Published by: Ingrid King. Last Updated on: June 25, 2023 by Crystal Uys
The question as to whether there’s a connection between coat color and behavior is endlessly fascinating one to me, especially when it comes to tortoiseshell cats. A recent study at UC Davis suggests that there may be a link between feline aggression and certain coat colors. A newer study at the University of Pennsylvania School of Veterinary Medicine investigated the association between breed, coat type and eye color and behavior1.
Owners of 574 single-breed, registered cats were surveyed with a standardized behavioral profile questionnaire. The cats were screened for evidence of fear-related aggression, territorial aggression and inappropriate social skills, fear of noises, redirected aggression, separation anxiety, and inappropriate elimination. The breeds evaluated included Abyssinians, Bengals, Birmans, Burmese, Devon Rexes, Maine Coons, Norwegian Forest cats, Orientals, Persians, Ragdolls, Siamese, and Tonkinese. The coat colors included agouti, black, brown, cinnamon, blue, lilac, fawn, caramel, taupe, red, cream, blue cream, apricot, and white. Other variants evaluated were associated with albinism, tabbie and tortoiseshell patterning, inhibition of melanin, production of pheomelanin (the pigment responsible for red hair), and white spotting.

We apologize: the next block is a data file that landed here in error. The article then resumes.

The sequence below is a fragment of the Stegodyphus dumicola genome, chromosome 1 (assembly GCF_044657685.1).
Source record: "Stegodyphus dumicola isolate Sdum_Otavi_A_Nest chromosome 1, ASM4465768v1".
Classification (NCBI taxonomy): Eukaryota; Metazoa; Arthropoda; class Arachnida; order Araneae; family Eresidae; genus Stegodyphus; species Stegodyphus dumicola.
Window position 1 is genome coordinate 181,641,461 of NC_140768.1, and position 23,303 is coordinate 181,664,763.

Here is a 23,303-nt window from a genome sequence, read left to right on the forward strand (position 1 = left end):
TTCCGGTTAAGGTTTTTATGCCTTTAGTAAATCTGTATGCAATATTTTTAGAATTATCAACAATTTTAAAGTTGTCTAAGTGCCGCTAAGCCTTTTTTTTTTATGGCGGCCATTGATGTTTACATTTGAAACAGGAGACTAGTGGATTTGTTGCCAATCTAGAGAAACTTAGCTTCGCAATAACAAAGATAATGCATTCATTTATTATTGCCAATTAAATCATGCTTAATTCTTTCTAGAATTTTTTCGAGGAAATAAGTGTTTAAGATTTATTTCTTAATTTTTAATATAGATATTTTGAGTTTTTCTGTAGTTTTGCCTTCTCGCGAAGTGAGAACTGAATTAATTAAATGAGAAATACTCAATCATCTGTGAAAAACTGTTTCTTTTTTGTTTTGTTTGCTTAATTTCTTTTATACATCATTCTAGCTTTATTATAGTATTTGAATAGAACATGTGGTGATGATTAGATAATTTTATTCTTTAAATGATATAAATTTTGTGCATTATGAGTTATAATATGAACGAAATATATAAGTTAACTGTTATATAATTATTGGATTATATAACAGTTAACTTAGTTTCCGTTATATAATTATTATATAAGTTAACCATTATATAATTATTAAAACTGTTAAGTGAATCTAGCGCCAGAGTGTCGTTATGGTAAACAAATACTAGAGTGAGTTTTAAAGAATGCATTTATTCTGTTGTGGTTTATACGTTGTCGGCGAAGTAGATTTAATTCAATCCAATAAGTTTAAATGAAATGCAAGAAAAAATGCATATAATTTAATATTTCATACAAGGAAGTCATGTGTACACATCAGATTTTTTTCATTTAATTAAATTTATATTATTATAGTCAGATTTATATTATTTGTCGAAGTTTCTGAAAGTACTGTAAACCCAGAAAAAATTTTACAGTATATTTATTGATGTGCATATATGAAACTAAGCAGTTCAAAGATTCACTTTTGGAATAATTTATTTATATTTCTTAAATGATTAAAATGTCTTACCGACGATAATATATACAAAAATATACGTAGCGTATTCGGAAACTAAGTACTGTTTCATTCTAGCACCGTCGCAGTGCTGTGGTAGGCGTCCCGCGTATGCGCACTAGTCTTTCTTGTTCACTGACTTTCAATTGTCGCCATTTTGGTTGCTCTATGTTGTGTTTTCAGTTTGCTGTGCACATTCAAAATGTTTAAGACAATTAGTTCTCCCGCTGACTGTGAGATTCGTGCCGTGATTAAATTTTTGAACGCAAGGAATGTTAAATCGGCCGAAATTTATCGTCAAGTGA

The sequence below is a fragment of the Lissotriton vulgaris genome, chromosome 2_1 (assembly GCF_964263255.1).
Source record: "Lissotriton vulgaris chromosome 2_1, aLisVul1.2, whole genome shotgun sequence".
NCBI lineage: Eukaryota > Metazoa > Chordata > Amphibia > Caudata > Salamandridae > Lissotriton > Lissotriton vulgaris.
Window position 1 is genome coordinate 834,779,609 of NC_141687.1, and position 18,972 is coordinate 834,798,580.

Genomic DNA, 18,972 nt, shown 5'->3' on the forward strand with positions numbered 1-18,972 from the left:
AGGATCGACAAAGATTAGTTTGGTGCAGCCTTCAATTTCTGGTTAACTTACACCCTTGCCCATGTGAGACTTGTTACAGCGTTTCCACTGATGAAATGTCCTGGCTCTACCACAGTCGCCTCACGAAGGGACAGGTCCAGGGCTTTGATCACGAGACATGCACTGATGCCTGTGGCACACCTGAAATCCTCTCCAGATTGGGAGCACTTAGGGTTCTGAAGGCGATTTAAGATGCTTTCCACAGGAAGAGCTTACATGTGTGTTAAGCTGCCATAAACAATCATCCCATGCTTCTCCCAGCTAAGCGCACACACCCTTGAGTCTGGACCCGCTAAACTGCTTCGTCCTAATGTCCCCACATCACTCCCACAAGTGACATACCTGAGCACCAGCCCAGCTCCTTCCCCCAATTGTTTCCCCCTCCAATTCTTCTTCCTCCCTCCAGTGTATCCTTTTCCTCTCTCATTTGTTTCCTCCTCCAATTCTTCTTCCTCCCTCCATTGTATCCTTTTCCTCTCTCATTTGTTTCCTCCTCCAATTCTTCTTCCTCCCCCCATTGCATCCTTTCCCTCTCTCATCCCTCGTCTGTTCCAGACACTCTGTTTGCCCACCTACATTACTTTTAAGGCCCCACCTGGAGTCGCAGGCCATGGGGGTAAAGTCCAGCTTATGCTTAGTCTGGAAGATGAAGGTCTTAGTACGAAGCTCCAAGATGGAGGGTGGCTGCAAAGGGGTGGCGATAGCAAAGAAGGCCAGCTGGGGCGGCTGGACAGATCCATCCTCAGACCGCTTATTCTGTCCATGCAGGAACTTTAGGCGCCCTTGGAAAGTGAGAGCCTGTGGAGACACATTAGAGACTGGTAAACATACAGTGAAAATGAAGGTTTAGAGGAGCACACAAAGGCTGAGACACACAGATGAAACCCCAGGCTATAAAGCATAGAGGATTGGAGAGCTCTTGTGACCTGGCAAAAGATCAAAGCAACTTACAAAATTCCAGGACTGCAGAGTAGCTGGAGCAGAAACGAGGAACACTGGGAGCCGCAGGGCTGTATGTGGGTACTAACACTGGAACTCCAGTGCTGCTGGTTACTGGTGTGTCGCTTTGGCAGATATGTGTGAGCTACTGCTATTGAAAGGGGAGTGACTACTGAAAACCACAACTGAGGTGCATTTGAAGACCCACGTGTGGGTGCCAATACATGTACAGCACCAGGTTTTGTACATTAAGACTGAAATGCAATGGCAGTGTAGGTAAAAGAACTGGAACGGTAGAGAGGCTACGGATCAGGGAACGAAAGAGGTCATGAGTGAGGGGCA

The study found some breed-specific behavioral associations. For example, Abyssinians scored higher for sociability with people and intercat aggression. Birmans had high scores for activity and playfulness, but were more likely to exhibit fear-induced aggression toward familiar people. Maine Coons had increased scores for owner-directed aggression, which was surprising to me, but were less likely to show separation anxiety.
Coat color and behavior
The study noted some associations between behavior and coat color. Lilac-coated cats demonstrated increased scores for playfulness, attention seeking and separation-related behavior. Red-coated cats were more likely to exhibit fear-related aggression toward unfamiliar people (this was found to be independent of breed) and also had increased scores for prey interest. Cats with a tortoiseshell coat pattern had increased scores for cat aggression and prey interest. something that was also noted in the UC Davis study.
In the study’s final results, it appeared that most association between behavior and physical appearance could be attributed to breed-based behavior differences.
For more details about the study, please visit the Winn Feline Foundation Blog.
As with all studies of this kind, I always worry that the findings will deter people from adopting certain cats based on their coat color. It’s important to remember that ultimately, every cat, regardless of coat color, is an individual.
The Winn Feline Foundation enhances the relationship between cats and humans by fostering improvements in feline health through research and education.
About the author
Ingrid King is an award-winning author, former veterinary hospital manager, and veterinary journalist who is passionate about cats.